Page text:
SunEdison shakes the energy industry
Published: 29 Apr 2016 By Grace Kimberley
Just under a week ago, one of the US solar industry’s big players, SunEdison stunned the solar community by filing for bankruptcy. This sudden admit to defeat shocked the nation, mainly due to SunEdison being one of the first large renewable energy companies in the US to fail. Should the industry be concerned if an energy giant as established as SunEdison are announcing a fiscal crisis? It’s important to consider this crash and burn may not be a reflection on the industry as a whole and could be down to SunEdison’s own poor business decisions.
SunEdison is thought to owe its upstream suppliers over $321 million. Additionally, lawsuits have been filed against the company for $2.3 million worth of unpaid donations. Industry shares on a whole have recently taken a hit after the announcement, so it seems the community has grown concerned about SunEdison’s bankruptcy. Having said this, solar project developers are still on high demand despite this and shares in First Solar, one of SunEdison’s main competitors have, of course slightly increased following this. According to The Guardian, SunEdison’s bankruptcy has prevented many projects from starting across the world, with some searching for new financing and others not going ahead at all.
The US isn’t the only country taking the hit either. SunEdison has claimed equity partnerships are being searched for by the company to fund their 2.4 gigawatts of capacity in India. Around 4 gigawatts of clean-energy projects are now up for grabs and India’s solar prices are already considerably low due to the fact they sell their solar projects by auction (to the lowest bidder). This accounts for 10% of the nation’s solar and wind capacity. Investors will inevitably become hesitant to put any funds into solar projects, which means that India’s plans to install 100 gigawatts of solar by 2020 at an estimated cost of $100 billion are at risk of failing.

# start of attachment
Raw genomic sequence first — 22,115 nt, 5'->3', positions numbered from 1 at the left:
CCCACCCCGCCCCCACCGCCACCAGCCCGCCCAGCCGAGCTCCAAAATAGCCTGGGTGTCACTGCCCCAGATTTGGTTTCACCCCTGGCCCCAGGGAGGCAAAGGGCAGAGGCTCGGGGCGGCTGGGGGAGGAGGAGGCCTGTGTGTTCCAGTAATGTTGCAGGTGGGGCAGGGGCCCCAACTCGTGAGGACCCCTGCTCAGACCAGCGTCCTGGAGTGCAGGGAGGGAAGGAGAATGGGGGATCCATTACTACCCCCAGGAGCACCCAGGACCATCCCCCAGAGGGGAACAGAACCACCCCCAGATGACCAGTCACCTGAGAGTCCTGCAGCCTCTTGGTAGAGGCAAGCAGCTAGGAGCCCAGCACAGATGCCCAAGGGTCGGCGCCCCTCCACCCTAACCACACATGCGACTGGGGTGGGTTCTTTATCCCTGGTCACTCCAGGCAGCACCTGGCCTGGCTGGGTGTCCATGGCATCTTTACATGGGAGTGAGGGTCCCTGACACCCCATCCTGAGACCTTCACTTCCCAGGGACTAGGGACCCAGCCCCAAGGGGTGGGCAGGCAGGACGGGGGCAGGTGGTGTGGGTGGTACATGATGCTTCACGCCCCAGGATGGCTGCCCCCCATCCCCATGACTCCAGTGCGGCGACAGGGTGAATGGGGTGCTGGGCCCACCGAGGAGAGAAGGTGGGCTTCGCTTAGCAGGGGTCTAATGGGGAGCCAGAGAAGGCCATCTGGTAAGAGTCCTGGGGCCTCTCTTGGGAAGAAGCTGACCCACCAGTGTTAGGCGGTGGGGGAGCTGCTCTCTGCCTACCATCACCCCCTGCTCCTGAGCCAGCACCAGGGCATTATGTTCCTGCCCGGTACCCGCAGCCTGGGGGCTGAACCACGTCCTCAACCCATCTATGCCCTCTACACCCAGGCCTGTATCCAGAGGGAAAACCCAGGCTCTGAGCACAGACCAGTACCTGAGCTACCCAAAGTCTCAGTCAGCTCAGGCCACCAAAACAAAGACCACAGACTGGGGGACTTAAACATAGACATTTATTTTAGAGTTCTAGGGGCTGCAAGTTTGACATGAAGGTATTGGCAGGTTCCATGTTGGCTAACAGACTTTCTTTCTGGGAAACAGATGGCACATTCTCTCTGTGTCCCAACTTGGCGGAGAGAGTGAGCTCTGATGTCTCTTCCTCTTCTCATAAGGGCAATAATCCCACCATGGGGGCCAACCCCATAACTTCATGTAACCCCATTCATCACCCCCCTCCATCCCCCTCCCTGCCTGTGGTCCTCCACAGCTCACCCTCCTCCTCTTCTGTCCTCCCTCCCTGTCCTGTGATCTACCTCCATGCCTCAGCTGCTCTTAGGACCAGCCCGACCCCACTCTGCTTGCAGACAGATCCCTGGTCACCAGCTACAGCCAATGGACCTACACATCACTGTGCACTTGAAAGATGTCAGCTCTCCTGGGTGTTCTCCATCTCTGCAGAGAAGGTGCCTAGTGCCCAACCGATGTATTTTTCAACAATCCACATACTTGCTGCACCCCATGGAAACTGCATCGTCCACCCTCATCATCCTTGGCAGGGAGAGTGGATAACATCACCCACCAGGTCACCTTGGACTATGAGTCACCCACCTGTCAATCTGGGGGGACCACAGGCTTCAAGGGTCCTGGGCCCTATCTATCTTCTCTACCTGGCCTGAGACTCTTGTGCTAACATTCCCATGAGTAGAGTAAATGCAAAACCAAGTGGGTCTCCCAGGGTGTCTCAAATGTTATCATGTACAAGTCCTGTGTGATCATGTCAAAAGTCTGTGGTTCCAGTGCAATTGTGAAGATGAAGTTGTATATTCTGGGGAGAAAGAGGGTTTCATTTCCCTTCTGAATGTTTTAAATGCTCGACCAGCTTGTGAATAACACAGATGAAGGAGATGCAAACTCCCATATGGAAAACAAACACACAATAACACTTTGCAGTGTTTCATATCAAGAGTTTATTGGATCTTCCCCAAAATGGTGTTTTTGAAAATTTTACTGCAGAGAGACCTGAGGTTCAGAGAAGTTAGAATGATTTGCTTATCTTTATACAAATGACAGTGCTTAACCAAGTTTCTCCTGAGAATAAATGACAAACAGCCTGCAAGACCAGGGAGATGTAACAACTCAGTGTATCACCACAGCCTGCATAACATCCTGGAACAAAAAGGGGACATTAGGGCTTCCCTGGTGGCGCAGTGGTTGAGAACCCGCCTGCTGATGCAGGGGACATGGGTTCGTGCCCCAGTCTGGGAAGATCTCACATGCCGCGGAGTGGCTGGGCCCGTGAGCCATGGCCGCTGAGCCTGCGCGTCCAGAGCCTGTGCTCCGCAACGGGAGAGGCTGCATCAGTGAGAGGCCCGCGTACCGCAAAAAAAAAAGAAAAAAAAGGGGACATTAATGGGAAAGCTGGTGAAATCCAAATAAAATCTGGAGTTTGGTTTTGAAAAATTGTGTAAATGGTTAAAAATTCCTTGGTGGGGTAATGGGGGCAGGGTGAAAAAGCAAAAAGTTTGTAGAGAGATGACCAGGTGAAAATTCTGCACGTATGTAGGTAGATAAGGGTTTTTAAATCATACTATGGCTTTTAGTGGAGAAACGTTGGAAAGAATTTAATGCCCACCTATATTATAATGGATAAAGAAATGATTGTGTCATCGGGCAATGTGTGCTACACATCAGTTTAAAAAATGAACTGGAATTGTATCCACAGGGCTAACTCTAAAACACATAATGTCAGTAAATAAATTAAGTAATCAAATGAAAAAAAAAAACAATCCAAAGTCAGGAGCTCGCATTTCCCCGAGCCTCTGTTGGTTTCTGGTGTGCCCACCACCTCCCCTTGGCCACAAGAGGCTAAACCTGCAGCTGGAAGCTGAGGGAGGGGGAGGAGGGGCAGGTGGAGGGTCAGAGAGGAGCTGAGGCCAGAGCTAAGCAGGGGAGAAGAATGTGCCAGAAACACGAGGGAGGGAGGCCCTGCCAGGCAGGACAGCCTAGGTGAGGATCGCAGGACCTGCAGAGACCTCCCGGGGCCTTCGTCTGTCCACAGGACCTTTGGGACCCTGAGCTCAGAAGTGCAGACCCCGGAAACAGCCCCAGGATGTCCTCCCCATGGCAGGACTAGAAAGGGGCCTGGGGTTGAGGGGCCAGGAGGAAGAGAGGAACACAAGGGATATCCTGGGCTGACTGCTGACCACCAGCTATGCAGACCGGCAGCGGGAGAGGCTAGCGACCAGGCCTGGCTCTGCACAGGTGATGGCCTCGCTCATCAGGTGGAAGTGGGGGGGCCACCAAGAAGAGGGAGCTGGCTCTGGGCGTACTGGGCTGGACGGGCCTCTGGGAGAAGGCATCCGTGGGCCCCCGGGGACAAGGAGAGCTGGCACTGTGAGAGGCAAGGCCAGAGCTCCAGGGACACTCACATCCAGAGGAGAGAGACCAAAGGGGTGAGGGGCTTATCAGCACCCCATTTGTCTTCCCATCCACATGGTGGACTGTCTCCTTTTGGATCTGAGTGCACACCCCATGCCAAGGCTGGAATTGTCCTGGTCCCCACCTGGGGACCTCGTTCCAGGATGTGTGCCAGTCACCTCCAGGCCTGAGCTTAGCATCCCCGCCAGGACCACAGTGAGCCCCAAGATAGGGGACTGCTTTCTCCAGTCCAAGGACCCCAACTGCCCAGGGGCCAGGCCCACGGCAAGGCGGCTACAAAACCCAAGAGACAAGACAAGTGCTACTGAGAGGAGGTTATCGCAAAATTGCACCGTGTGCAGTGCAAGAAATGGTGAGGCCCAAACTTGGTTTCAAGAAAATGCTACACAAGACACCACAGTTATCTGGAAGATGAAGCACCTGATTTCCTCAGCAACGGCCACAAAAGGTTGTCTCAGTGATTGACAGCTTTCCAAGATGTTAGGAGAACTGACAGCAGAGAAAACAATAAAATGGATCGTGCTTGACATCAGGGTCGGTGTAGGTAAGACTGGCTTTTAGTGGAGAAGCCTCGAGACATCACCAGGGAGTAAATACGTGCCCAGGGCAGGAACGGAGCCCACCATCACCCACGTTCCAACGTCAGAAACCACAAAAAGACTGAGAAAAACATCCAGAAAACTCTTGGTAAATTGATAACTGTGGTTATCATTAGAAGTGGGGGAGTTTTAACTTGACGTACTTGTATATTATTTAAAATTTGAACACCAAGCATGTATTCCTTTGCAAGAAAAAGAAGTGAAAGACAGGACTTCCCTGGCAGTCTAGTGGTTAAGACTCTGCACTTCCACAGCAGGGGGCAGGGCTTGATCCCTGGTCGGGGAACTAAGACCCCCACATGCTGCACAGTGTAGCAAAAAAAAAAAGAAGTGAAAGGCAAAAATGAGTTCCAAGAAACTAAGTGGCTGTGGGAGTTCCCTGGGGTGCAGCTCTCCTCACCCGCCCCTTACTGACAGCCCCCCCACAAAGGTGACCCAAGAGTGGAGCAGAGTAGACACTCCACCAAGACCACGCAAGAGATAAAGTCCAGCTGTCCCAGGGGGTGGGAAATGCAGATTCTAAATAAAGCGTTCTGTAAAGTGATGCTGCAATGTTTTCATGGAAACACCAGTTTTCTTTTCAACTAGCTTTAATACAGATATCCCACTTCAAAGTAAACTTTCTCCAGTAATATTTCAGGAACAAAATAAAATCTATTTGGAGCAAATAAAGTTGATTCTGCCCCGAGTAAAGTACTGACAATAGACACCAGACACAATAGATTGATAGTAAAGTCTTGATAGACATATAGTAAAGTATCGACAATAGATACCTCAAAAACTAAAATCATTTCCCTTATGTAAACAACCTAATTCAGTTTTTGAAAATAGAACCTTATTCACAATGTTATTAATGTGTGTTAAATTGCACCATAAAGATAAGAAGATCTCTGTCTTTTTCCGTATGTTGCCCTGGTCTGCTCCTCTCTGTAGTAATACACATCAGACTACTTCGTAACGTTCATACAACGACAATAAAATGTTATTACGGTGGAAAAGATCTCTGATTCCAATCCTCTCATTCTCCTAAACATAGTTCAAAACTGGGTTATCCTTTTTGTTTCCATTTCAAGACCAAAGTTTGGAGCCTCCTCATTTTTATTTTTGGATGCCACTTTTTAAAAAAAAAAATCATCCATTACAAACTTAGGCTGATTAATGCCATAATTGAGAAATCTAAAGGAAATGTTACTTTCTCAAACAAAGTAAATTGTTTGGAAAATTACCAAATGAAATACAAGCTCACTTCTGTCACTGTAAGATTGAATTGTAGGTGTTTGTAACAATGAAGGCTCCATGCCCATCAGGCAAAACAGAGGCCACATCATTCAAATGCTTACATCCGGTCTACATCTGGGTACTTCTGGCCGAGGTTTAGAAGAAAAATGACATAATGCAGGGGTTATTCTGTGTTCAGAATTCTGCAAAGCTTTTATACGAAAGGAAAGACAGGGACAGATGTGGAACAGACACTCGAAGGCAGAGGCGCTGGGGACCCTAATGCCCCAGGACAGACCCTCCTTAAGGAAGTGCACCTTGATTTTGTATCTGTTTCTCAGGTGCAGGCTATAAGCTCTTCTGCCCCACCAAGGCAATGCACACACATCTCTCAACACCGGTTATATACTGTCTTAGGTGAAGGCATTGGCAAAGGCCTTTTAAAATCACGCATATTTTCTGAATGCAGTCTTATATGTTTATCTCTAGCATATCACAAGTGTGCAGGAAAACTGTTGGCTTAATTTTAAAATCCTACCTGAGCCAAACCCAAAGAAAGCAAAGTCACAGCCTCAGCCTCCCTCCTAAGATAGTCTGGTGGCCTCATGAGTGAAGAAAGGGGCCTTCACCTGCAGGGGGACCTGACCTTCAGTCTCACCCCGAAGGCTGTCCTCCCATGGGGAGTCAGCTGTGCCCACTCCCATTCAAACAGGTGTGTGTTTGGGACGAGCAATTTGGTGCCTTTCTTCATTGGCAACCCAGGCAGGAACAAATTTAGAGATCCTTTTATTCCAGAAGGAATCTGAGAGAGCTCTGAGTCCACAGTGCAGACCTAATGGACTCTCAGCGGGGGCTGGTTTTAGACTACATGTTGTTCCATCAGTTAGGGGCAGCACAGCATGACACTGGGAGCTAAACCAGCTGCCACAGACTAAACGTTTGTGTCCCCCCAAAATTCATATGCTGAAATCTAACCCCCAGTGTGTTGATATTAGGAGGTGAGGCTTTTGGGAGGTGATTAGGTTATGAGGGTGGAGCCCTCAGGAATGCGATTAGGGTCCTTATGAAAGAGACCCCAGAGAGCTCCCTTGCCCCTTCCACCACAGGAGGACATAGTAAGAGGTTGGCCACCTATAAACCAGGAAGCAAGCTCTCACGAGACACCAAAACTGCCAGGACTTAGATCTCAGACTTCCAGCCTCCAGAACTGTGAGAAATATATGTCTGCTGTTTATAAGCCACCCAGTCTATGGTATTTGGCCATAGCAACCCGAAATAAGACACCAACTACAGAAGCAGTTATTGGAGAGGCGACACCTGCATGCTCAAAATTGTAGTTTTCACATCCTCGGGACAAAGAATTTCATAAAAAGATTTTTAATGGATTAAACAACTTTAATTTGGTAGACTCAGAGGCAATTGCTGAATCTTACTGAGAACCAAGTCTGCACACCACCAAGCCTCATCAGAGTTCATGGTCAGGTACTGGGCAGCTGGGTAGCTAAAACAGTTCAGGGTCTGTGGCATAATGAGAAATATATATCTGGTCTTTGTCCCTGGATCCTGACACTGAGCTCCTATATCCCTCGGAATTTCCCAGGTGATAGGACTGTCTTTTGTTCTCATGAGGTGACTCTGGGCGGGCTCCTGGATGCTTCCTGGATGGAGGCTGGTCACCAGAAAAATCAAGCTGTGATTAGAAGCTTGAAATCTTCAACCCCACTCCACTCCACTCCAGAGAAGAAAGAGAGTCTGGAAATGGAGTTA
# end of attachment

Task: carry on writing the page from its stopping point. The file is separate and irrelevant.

A contributor to SunEdison’s failure, is the fact that it grew at an astronomical rate using ridiculously cheap means of funding, but at such a high frequency, it couldn’t pay half of its investors or lenders back when creditors wanted repaying or at least see a glimpse of ROI. SunEdison is a perfect example of a business that had huge dreams but didn’t deliver to its own expectations.